Vanilla Extract Final Product

Vanilla extract is probably the most common flavoring additive in kitchens today.
Vanilla extract is probably the most common flavoring additive in kitchens today. | Source

In the Kitchen

The most common flavoring in your kitchen is probably that little bottle of Vanilla extract. The most common use of vanilla extract is in flavoring of deserts such as cakes, pastries and ice cream. Vanilla is by far the most common flavor of ice cream. To most children, Vanilla is the standard, anything else is a flavor. Even adults use "vanilla" as a synonym for plain or ordinary. Although vanilla is a unique flavoring when used alone, it is also used to improve the, desirability, and flavor of other substances, which are complementary, such as coffee, chocolate, caramel and custard to name a few.

In order to preserve the Vanilla pod's freshness, they must be stored in a sealed air-tight container. Depending on the recipe, the pods can be used whole or split and scraped out and added to custards, ice cream, etc.

An interesting use is to place a vanilla pod in \your sugar bowl or bag. This gives the raw sugar a light Vanilla flavor that is wonderful. Many bakers store a Vanilla pod in their flour container and my mother often placed a keep a Vanilla pod in the box of pancake mix! When you empty the box, simply move the pod to the new box.

Gourmets, Chefs and homemakers all have their favorite when it comes to Vanilla pods. The best advice is to stick with an imported source. The typical American brands are often diluted and often made of artificial Vanilla. Personally, I prefer the Vanilla Pods from Madagascar or Costa Rica. They are not the cheapest, but the quality makes up for the extra cost.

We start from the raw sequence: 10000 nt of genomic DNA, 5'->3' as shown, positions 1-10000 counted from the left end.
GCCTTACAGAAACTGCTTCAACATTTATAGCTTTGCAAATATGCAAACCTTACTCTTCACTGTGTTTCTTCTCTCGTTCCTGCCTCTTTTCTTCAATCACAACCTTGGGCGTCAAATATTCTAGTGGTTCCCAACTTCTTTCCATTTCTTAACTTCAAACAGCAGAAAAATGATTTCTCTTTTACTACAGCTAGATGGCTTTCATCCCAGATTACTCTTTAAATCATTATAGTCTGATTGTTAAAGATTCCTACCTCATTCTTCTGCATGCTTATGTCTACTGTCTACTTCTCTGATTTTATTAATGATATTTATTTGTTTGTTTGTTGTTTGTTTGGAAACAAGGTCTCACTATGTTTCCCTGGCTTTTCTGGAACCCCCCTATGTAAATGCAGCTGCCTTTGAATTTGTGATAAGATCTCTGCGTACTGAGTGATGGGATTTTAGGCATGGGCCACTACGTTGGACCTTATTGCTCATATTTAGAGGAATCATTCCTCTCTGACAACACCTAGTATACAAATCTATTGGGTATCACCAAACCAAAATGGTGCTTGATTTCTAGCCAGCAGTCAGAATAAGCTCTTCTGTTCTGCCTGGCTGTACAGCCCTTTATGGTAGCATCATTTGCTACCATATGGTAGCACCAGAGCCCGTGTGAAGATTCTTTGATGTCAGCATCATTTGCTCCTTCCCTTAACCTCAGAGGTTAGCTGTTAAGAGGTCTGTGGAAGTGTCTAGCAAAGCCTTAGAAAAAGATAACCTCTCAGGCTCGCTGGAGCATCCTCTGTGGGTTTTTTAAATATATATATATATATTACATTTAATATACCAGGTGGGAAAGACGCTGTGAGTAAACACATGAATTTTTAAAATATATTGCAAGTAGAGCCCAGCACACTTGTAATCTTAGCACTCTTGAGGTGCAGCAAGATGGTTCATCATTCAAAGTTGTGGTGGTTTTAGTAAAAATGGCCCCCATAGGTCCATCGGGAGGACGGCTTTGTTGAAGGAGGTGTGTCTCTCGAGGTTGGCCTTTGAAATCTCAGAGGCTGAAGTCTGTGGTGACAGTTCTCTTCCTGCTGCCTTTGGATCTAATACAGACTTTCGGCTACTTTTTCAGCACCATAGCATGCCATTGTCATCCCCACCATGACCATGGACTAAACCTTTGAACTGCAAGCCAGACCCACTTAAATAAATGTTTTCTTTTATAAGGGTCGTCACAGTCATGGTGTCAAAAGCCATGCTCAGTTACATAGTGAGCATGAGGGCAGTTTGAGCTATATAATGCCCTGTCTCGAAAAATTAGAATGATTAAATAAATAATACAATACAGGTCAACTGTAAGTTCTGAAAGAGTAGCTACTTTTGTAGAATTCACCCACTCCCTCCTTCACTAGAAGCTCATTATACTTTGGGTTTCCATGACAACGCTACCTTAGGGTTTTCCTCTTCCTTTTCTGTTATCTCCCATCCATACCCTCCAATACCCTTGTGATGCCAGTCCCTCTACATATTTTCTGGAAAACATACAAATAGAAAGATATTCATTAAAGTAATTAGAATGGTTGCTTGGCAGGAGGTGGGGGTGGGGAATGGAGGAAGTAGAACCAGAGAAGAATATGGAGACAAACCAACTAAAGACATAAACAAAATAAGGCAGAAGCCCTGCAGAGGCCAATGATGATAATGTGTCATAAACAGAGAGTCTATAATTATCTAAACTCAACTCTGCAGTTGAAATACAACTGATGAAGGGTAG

All Around the House

Culinary delights are not the only place where Vanilla can play a useful role in and around your home. You can use it to chase away bugs, especially the backyard picnic types. While most everybody enjoys the smell of vanilla, some bugs take a different view. Add one tablespoon of Vanilla extract to a cup of warm water. Shake it well and apply it to on your exposed skin to discourage mosquitoes, blackflies, and ticks.

Every Realtor knows how to make you house smell irresistible. Take a q-tip and dip it into your Vanilla extract then put a dab on at least one light bulb in each room. Turn on the lights and your home will begin to take on the subtle fragrance of a pastry bakery. If your realtor says you should paint a few rooms, mix 1 tablespoon vanilla extract per gallon of paint. The smell of fresh paint will change to the wonderful smell of a that pastry bakery.

Not happy with the smell of the refrigerator. even after scrubbing it out? Wipe down the inside of the fridge with a paper towel and a solution of four parts water and one part Vanilla extract. You can also prolong the fresh scent by soaking a small piece of sponge with vanilla extract and placeing it on the back of a shelf in the refrigerator.

Video Shows How to Split a Vanilla Pod